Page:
learn about what was being done, they risked their careers by
intervening and demanding that the readers of these memos be reminded
about the clear-cut requirements of the criminal law. This was all to
no avail.

Indeed, we learn from Philip Zelikow
that when he wrote a memo, the White House launched an effort to scoop
up and destroy all the copies. Why? They were perfectly conscious of
the criminal conduct they were engaging in, and that the Zelikow memo
could be cited by a future prosecutor as evidence against them. Alberto
Gonzales himself repeatedly issued warnings that a criminal prosecution
could follow. And if these decisions were "well-debated," why is it
that the Bush Administration itself repudiated most of the memoranda,
agreeing that their reasoning was impossible to defend? It's hard to
read Broder's effort and not conclude that he hasn't taken the time to
learn the basic facts about the torture debate, to read the documents,
or to understand the issues. In the perverse world of David Broder,
what counts is the equilibrium of the Washington matrix of which he is
a long-established part. Broder is the perfect example of what William
Wilberforce called "politics devoid of principle."

And note the means that Broder sees for resolving the matter.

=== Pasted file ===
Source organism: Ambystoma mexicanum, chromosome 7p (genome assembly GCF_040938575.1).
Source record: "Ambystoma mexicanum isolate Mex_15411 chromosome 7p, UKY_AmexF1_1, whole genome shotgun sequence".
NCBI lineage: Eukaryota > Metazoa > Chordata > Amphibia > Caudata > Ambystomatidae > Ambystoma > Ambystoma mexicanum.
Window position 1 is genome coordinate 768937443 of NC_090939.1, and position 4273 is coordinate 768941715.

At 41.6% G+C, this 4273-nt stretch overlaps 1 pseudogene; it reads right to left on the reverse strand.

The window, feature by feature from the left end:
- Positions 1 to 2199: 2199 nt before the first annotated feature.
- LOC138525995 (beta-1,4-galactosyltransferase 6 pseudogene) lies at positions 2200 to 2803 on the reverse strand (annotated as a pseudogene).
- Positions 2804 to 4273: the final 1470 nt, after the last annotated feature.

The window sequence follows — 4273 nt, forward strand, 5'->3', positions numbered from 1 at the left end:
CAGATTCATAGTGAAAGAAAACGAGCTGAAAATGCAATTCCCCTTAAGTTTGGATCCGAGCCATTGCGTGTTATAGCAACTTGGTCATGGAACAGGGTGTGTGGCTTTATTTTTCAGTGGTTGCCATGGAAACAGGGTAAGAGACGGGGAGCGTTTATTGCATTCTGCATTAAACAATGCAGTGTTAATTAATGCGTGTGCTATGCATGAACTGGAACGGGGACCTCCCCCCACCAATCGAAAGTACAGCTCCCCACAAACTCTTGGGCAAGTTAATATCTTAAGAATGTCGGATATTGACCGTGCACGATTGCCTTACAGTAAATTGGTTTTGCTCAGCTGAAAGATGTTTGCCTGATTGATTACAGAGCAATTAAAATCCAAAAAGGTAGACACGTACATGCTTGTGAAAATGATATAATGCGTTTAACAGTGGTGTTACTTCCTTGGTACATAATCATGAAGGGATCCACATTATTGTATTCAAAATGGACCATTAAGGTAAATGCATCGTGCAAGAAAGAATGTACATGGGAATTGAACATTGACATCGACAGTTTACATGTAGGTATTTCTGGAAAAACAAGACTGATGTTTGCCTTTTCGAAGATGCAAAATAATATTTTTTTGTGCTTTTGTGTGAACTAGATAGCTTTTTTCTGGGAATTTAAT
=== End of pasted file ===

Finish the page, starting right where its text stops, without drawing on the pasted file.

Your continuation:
President Obama should resolve the question of criminal accountability
himself, Broder says, bypassing the Justice Department. This surely is
advice Broder has taken straight from his friend Karl Rove's playbook.
But just think about this for a while. Do we really want to live in a
country in which the president is the constant arbiter of who is and
who is not criminally investigated? That is the very hallmark of a
banana republic, a practice that the Founding Fathers worked very hard
to insulate us against. But for Broder, all the talk of independent
judgment exercised by professional prosecutors is rubbish. No
Washington pundit worth his salt really believes any of this. The White
House calls the shots, Broder tells us, and that's the way it should
be. Broder is so deeply steeped in Beltway cynicism he hardly knows how
to disguise it.

If the Bush torture team do have an appointment with the criminal
justice system, then I have just one prayer. It's that David S. Broder
will personally manage their criminal defense. It would be an express
ride to conviction. Ask Scooter Libby.